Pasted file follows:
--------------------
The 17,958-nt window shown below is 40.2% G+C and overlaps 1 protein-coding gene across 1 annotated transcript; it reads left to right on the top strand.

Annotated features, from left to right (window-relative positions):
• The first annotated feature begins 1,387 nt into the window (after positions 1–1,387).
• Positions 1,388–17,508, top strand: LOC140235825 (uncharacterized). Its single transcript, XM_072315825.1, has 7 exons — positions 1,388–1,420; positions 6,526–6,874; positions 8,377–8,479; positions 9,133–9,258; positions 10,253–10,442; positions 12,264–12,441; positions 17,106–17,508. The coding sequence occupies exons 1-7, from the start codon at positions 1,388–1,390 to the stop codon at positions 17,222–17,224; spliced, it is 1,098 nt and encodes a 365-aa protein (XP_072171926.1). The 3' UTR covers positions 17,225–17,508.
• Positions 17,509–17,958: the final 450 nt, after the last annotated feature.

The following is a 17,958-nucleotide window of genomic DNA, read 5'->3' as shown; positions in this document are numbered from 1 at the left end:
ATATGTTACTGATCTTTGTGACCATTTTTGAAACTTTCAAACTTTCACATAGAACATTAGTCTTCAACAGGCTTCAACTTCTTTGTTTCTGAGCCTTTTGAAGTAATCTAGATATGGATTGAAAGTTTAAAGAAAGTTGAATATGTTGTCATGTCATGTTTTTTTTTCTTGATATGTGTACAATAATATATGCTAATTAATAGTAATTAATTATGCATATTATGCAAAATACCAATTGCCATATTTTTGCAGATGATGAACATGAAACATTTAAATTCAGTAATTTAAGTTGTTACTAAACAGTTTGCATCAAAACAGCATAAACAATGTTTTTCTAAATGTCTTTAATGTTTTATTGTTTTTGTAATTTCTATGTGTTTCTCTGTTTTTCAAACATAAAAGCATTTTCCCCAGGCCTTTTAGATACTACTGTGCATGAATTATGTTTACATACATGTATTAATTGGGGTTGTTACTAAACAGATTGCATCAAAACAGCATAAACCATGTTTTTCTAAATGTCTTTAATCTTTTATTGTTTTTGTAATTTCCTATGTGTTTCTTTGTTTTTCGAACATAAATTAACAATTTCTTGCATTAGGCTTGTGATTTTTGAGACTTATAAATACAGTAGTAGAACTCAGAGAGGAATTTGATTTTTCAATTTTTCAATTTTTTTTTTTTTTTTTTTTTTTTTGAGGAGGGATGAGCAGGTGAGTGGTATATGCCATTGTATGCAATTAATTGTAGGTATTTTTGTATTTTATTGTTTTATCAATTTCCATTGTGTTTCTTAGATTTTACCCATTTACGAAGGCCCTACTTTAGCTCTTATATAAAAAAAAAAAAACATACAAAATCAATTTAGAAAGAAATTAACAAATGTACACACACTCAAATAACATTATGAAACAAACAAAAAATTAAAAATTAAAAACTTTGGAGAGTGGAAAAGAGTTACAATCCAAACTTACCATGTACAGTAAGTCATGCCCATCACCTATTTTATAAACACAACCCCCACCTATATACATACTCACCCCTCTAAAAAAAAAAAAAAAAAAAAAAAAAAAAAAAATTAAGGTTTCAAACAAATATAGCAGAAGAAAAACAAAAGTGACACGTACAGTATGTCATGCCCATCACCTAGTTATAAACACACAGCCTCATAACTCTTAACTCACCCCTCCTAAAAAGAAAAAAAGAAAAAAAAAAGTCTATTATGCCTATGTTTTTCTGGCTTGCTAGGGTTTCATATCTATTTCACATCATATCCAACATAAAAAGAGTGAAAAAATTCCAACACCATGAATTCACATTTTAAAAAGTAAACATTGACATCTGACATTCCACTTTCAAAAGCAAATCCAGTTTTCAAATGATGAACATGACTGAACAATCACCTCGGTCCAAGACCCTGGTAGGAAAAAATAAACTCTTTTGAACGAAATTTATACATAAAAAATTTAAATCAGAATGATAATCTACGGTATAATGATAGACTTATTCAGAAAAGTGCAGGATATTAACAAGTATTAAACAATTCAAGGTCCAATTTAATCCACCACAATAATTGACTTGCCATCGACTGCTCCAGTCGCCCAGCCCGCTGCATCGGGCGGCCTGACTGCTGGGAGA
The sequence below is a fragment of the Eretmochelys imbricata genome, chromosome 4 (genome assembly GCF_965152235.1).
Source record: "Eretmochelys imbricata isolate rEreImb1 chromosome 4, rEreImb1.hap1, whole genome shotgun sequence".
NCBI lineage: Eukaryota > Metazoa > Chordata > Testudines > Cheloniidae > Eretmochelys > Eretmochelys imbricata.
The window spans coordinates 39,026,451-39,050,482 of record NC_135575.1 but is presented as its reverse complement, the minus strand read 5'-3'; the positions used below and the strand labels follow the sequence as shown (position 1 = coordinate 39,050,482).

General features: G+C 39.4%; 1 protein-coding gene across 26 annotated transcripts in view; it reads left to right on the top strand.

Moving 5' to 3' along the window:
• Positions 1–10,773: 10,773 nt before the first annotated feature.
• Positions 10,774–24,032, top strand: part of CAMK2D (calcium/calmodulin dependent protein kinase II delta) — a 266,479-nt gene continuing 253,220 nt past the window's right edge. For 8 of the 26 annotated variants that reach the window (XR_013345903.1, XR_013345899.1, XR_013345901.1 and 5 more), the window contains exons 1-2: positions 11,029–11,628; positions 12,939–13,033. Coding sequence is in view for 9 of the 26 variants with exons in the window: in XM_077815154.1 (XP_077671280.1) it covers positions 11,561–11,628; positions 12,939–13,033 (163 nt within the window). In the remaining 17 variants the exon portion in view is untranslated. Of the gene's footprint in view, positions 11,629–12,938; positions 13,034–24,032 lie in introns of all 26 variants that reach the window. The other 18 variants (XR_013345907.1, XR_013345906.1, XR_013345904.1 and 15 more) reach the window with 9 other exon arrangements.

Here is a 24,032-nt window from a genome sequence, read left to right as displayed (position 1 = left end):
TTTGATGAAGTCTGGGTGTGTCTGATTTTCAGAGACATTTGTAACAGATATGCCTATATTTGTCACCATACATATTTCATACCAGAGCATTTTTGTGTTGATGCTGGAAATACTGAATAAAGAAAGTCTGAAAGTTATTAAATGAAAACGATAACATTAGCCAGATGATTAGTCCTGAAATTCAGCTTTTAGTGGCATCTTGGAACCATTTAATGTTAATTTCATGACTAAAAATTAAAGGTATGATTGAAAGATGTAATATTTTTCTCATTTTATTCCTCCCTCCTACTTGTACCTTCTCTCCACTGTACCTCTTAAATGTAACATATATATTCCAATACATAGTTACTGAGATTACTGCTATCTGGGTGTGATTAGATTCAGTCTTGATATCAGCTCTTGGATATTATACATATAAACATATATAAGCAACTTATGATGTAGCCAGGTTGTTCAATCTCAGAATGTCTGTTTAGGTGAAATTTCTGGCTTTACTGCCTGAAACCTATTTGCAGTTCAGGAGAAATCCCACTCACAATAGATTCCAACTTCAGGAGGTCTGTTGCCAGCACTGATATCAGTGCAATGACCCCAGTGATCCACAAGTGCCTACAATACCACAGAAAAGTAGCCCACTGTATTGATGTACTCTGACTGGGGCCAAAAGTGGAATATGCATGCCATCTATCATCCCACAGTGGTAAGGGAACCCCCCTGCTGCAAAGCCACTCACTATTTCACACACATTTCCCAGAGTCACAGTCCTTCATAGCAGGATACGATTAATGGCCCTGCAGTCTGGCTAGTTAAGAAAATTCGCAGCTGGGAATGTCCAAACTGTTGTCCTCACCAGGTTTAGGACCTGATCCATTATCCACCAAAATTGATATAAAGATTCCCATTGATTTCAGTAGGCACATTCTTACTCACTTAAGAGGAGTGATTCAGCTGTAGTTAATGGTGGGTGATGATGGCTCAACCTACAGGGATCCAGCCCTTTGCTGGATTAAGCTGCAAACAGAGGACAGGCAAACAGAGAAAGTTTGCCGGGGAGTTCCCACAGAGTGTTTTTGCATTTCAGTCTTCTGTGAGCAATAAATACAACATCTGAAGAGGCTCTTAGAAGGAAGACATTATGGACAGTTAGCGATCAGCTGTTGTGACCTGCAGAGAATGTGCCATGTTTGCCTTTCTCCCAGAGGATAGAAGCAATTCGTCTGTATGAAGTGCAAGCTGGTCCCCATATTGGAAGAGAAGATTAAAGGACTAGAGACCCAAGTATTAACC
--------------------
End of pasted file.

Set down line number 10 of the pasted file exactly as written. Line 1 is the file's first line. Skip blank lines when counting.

NCBI lineage: Eukaryota > Metazoa > Chordata > Testudines > Cheloniidae > Eretmochelys > Eretmochelys imbricata.